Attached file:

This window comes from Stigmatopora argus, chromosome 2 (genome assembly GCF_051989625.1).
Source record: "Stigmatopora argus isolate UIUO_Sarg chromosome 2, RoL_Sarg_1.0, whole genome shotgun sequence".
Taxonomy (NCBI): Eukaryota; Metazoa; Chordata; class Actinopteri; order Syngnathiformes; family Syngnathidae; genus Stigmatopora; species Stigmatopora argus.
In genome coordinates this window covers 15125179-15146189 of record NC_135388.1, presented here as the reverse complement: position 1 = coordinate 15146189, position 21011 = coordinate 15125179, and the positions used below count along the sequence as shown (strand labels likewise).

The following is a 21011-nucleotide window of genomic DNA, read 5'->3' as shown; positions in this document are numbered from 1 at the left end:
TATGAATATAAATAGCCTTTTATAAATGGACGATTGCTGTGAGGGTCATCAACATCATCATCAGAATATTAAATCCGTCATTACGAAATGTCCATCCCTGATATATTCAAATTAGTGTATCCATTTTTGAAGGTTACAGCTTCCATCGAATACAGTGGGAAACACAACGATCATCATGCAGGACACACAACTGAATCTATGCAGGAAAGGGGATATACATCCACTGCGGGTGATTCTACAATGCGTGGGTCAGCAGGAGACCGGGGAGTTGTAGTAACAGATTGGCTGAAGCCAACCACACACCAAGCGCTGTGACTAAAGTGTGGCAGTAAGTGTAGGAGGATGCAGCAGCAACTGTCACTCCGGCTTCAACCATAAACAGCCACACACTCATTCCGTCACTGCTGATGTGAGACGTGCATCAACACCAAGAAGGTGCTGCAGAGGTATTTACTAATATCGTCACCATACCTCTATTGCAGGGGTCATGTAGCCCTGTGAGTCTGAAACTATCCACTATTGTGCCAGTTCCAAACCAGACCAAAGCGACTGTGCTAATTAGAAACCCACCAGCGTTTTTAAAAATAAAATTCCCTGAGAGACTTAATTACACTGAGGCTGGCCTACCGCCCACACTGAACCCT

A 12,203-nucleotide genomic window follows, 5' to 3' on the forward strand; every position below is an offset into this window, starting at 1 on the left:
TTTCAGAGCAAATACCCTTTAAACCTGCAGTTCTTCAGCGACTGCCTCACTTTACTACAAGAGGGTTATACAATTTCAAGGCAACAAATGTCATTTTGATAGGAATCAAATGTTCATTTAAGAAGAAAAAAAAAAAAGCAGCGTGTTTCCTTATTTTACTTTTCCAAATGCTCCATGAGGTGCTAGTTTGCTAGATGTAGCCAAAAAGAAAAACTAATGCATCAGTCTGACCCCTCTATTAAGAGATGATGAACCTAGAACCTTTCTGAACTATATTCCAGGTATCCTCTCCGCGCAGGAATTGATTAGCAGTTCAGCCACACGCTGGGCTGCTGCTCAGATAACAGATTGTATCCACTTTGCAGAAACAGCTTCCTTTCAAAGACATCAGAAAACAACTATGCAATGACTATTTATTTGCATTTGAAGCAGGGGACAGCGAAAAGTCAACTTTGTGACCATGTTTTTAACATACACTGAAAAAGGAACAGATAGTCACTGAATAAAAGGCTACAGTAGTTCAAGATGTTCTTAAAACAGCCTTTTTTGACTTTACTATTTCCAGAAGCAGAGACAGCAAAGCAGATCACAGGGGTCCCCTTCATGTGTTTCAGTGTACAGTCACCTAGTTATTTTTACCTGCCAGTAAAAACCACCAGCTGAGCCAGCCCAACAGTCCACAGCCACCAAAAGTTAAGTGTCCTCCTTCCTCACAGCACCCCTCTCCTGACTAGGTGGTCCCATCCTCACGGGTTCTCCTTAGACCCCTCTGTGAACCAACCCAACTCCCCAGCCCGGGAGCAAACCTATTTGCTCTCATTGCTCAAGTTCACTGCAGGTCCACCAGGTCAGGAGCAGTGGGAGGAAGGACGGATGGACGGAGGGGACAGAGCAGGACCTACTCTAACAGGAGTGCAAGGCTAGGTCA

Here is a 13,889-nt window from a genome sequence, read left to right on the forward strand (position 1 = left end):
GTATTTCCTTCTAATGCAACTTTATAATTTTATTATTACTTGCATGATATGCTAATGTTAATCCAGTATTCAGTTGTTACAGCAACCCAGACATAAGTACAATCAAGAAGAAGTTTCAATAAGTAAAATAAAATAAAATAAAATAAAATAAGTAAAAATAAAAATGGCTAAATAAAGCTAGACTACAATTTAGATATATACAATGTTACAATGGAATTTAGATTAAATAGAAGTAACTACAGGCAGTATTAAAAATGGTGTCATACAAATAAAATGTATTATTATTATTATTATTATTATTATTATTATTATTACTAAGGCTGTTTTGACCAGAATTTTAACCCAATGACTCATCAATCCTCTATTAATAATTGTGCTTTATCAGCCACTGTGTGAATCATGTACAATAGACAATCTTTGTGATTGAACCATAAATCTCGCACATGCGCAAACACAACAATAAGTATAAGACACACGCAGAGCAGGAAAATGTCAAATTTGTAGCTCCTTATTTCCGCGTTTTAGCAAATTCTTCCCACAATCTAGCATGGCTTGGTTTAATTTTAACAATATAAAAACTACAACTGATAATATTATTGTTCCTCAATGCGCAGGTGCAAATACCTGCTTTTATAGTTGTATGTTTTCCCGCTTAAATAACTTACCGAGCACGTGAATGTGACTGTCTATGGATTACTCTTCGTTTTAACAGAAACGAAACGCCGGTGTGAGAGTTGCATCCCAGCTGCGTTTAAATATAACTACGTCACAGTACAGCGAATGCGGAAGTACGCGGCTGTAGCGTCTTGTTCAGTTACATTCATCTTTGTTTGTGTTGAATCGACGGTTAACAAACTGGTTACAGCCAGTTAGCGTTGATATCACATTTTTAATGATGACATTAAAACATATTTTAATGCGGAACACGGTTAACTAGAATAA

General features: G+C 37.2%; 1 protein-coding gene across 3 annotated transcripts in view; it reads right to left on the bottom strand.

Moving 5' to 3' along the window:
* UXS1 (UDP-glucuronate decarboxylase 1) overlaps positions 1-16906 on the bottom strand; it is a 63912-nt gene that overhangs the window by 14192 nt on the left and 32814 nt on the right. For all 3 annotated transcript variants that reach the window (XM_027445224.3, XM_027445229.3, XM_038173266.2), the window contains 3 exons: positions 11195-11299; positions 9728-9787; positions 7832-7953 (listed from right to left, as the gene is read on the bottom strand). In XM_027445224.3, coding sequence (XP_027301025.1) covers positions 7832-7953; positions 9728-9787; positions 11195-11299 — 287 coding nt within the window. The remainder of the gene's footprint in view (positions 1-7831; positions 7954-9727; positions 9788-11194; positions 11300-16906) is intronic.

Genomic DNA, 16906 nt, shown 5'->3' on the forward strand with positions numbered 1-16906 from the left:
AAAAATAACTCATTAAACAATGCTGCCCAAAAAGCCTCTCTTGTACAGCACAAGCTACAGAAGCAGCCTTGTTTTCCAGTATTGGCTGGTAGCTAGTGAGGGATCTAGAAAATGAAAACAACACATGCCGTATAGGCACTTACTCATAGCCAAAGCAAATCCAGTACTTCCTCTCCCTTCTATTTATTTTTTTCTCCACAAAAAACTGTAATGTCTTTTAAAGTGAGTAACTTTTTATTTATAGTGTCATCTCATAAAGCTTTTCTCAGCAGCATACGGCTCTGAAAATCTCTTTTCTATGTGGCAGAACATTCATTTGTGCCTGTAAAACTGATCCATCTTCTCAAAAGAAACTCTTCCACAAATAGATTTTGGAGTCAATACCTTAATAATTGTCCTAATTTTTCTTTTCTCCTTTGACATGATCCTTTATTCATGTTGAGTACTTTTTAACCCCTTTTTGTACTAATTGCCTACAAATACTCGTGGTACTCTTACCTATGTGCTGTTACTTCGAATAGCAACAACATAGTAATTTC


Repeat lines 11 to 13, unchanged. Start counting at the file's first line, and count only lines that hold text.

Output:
General features: G+C 37.2%; 1 protein-coding gene across 3 annotated transcripts in view; it reads right to left on the bottom strand.

Moving 5' to 3' along the window:
* UXS1 (UDP-glucuronate decarboxylase 1) overlaps positions 1-16906 on the bottom strand; it is a 63912-nt gene that overhangs the window by 14192 nt on the left and 32814 nt on the right. For all 3 annotated transcript variants that reach the window (XM_027445224.3, XM_027445229.3, XM_038173266.2), the window contains 3 exons: positions 11195-11299; positions 9728-9787; positions 7832-7953 (listed from right to left, as the gene is read on the bottom strand). In XM_027445224.3, coding sequence (XP_027301025.1) covers positions 7832-7953; positions 9728-9787; positions 11195-11299 — 287 coding nt within the window. The remainder of the gene's footprint in view (positions 1-7831; positions 7954-9727; positions 9788-11194; positions 11300-16906) is intronic.